Murder Must Advertise
Victor Dean fell to his death on the stairs of Pym's Advertising Agency, but no one seems to be sorry. Until an inquisitive new copywriter joins the firm and asks some awkward questions... Disguised as his disreputable cousin Death Bredon, Lord Peter Wimsey takes a job - one that soon draws him... show more
Victor Dean fell to his death on the stairs of Pym's Advertising Agency, but no one seems to be sorry. Until an inquisitive new copywriter joins the firm and asks some awkward questions...
Disguised as his disreputable cousin Death Bredon, Lord Peter Wimsey takes a job - one that soon draws him into a vicious network of blackmailers and drug pedlars.
Five people will die before Wimsey unravels a sinister and deadly plot.
Format: mass market paperback
Publish date: 15-10-2009
Publisher: Victor Gollancz Limited
Pages no: 400
Edition language: English
Series: Lord Peter Wimsey , 2, 10, 12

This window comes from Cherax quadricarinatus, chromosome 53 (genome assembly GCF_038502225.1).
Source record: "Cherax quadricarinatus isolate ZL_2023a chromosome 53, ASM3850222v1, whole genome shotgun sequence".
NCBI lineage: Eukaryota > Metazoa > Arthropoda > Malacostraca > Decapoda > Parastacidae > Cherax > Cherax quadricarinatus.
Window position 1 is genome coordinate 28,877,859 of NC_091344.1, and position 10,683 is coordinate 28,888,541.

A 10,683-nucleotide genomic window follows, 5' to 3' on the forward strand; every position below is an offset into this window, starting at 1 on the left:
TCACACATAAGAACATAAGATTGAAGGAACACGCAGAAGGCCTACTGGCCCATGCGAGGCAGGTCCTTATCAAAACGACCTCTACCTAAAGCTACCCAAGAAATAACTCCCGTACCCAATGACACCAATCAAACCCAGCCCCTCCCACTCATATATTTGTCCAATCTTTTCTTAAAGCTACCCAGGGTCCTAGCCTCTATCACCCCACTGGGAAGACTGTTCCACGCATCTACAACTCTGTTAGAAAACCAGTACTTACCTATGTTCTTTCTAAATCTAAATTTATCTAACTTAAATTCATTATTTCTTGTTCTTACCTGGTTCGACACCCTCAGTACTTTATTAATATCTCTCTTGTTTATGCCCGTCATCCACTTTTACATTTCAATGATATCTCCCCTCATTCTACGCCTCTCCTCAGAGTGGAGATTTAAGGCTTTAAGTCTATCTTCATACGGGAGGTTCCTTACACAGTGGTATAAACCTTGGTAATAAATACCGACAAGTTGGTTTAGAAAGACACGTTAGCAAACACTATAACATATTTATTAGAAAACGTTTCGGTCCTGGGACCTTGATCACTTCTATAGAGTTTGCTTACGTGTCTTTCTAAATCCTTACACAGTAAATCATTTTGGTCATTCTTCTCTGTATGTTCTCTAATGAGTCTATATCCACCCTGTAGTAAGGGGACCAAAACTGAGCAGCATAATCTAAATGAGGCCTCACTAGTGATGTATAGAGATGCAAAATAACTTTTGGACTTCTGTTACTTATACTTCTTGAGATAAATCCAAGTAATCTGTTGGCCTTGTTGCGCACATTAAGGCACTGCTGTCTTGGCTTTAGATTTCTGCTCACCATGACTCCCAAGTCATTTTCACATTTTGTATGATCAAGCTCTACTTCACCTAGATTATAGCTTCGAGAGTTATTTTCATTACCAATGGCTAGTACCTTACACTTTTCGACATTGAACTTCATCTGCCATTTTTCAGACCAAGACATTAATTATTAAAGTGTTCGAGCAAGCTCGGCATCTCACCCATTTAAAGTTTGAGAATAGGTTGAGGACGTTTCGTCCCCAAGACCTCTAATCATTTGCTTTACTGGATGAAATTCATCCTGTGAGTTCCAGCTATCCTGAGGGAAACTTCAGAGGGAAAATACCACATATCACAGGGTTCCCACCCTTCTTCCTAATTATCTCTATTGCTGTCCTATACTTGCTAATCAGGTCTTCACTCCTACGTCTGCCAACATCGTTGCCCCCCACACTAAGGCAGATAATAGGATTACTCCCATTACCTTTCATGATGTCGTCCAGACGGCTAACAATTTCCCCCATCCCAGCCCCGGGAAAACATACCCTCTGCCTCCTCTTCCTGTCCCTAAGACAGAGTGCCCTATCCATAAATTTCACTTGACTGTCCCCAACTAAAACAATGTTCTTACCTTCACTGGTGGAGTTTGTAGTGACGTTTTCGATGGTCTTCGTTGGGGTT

Another quick trip down memory lane, courtesy of the BBC's full cast audio adaptation of this novel starring Ian Carmiachel (who also starred in the first of the Beeb's two TV series based on Sayers's novels). This was Sayers's revenge on the advertising business, based on her own early job experi...
As I mentioned elsewhere, I have many fond memories of Dorothy L. Sayers' books from our days in Pittsburgh and first settling back in the Boston area (back in the good old days before Regan, when economists still made an attempt at being honest purveyors of their alleged craft, rather than lap dogs...
When ad man Victor Dean falls down the stairs in the offices of Pym's Publicity, a respectable London advertising agency, it looks like an accident. Then Lord Peter Wimsey is called in, and he soon discovers there's more to copywriting than meets the eye. A bit of cocaine, a hint of blackmail, and s...
Reading this novel I get why people praise Dorothy Sayers not just as some clever puzzle-maker, creator of a classic detective or a mere mystery writer, but as a fine novelist who wrote works that can be called literature. In this story, after a half-finished letter implying corruption is found am...
As an example of the times (1933) it's unbeatable. While the details of advertising have changed over the years, the general feel remains much the same, I think. So, there's the delight of Wimsey observing a normal workplace and, of course, doing a marvelous job. Then there's the whole series of sce...
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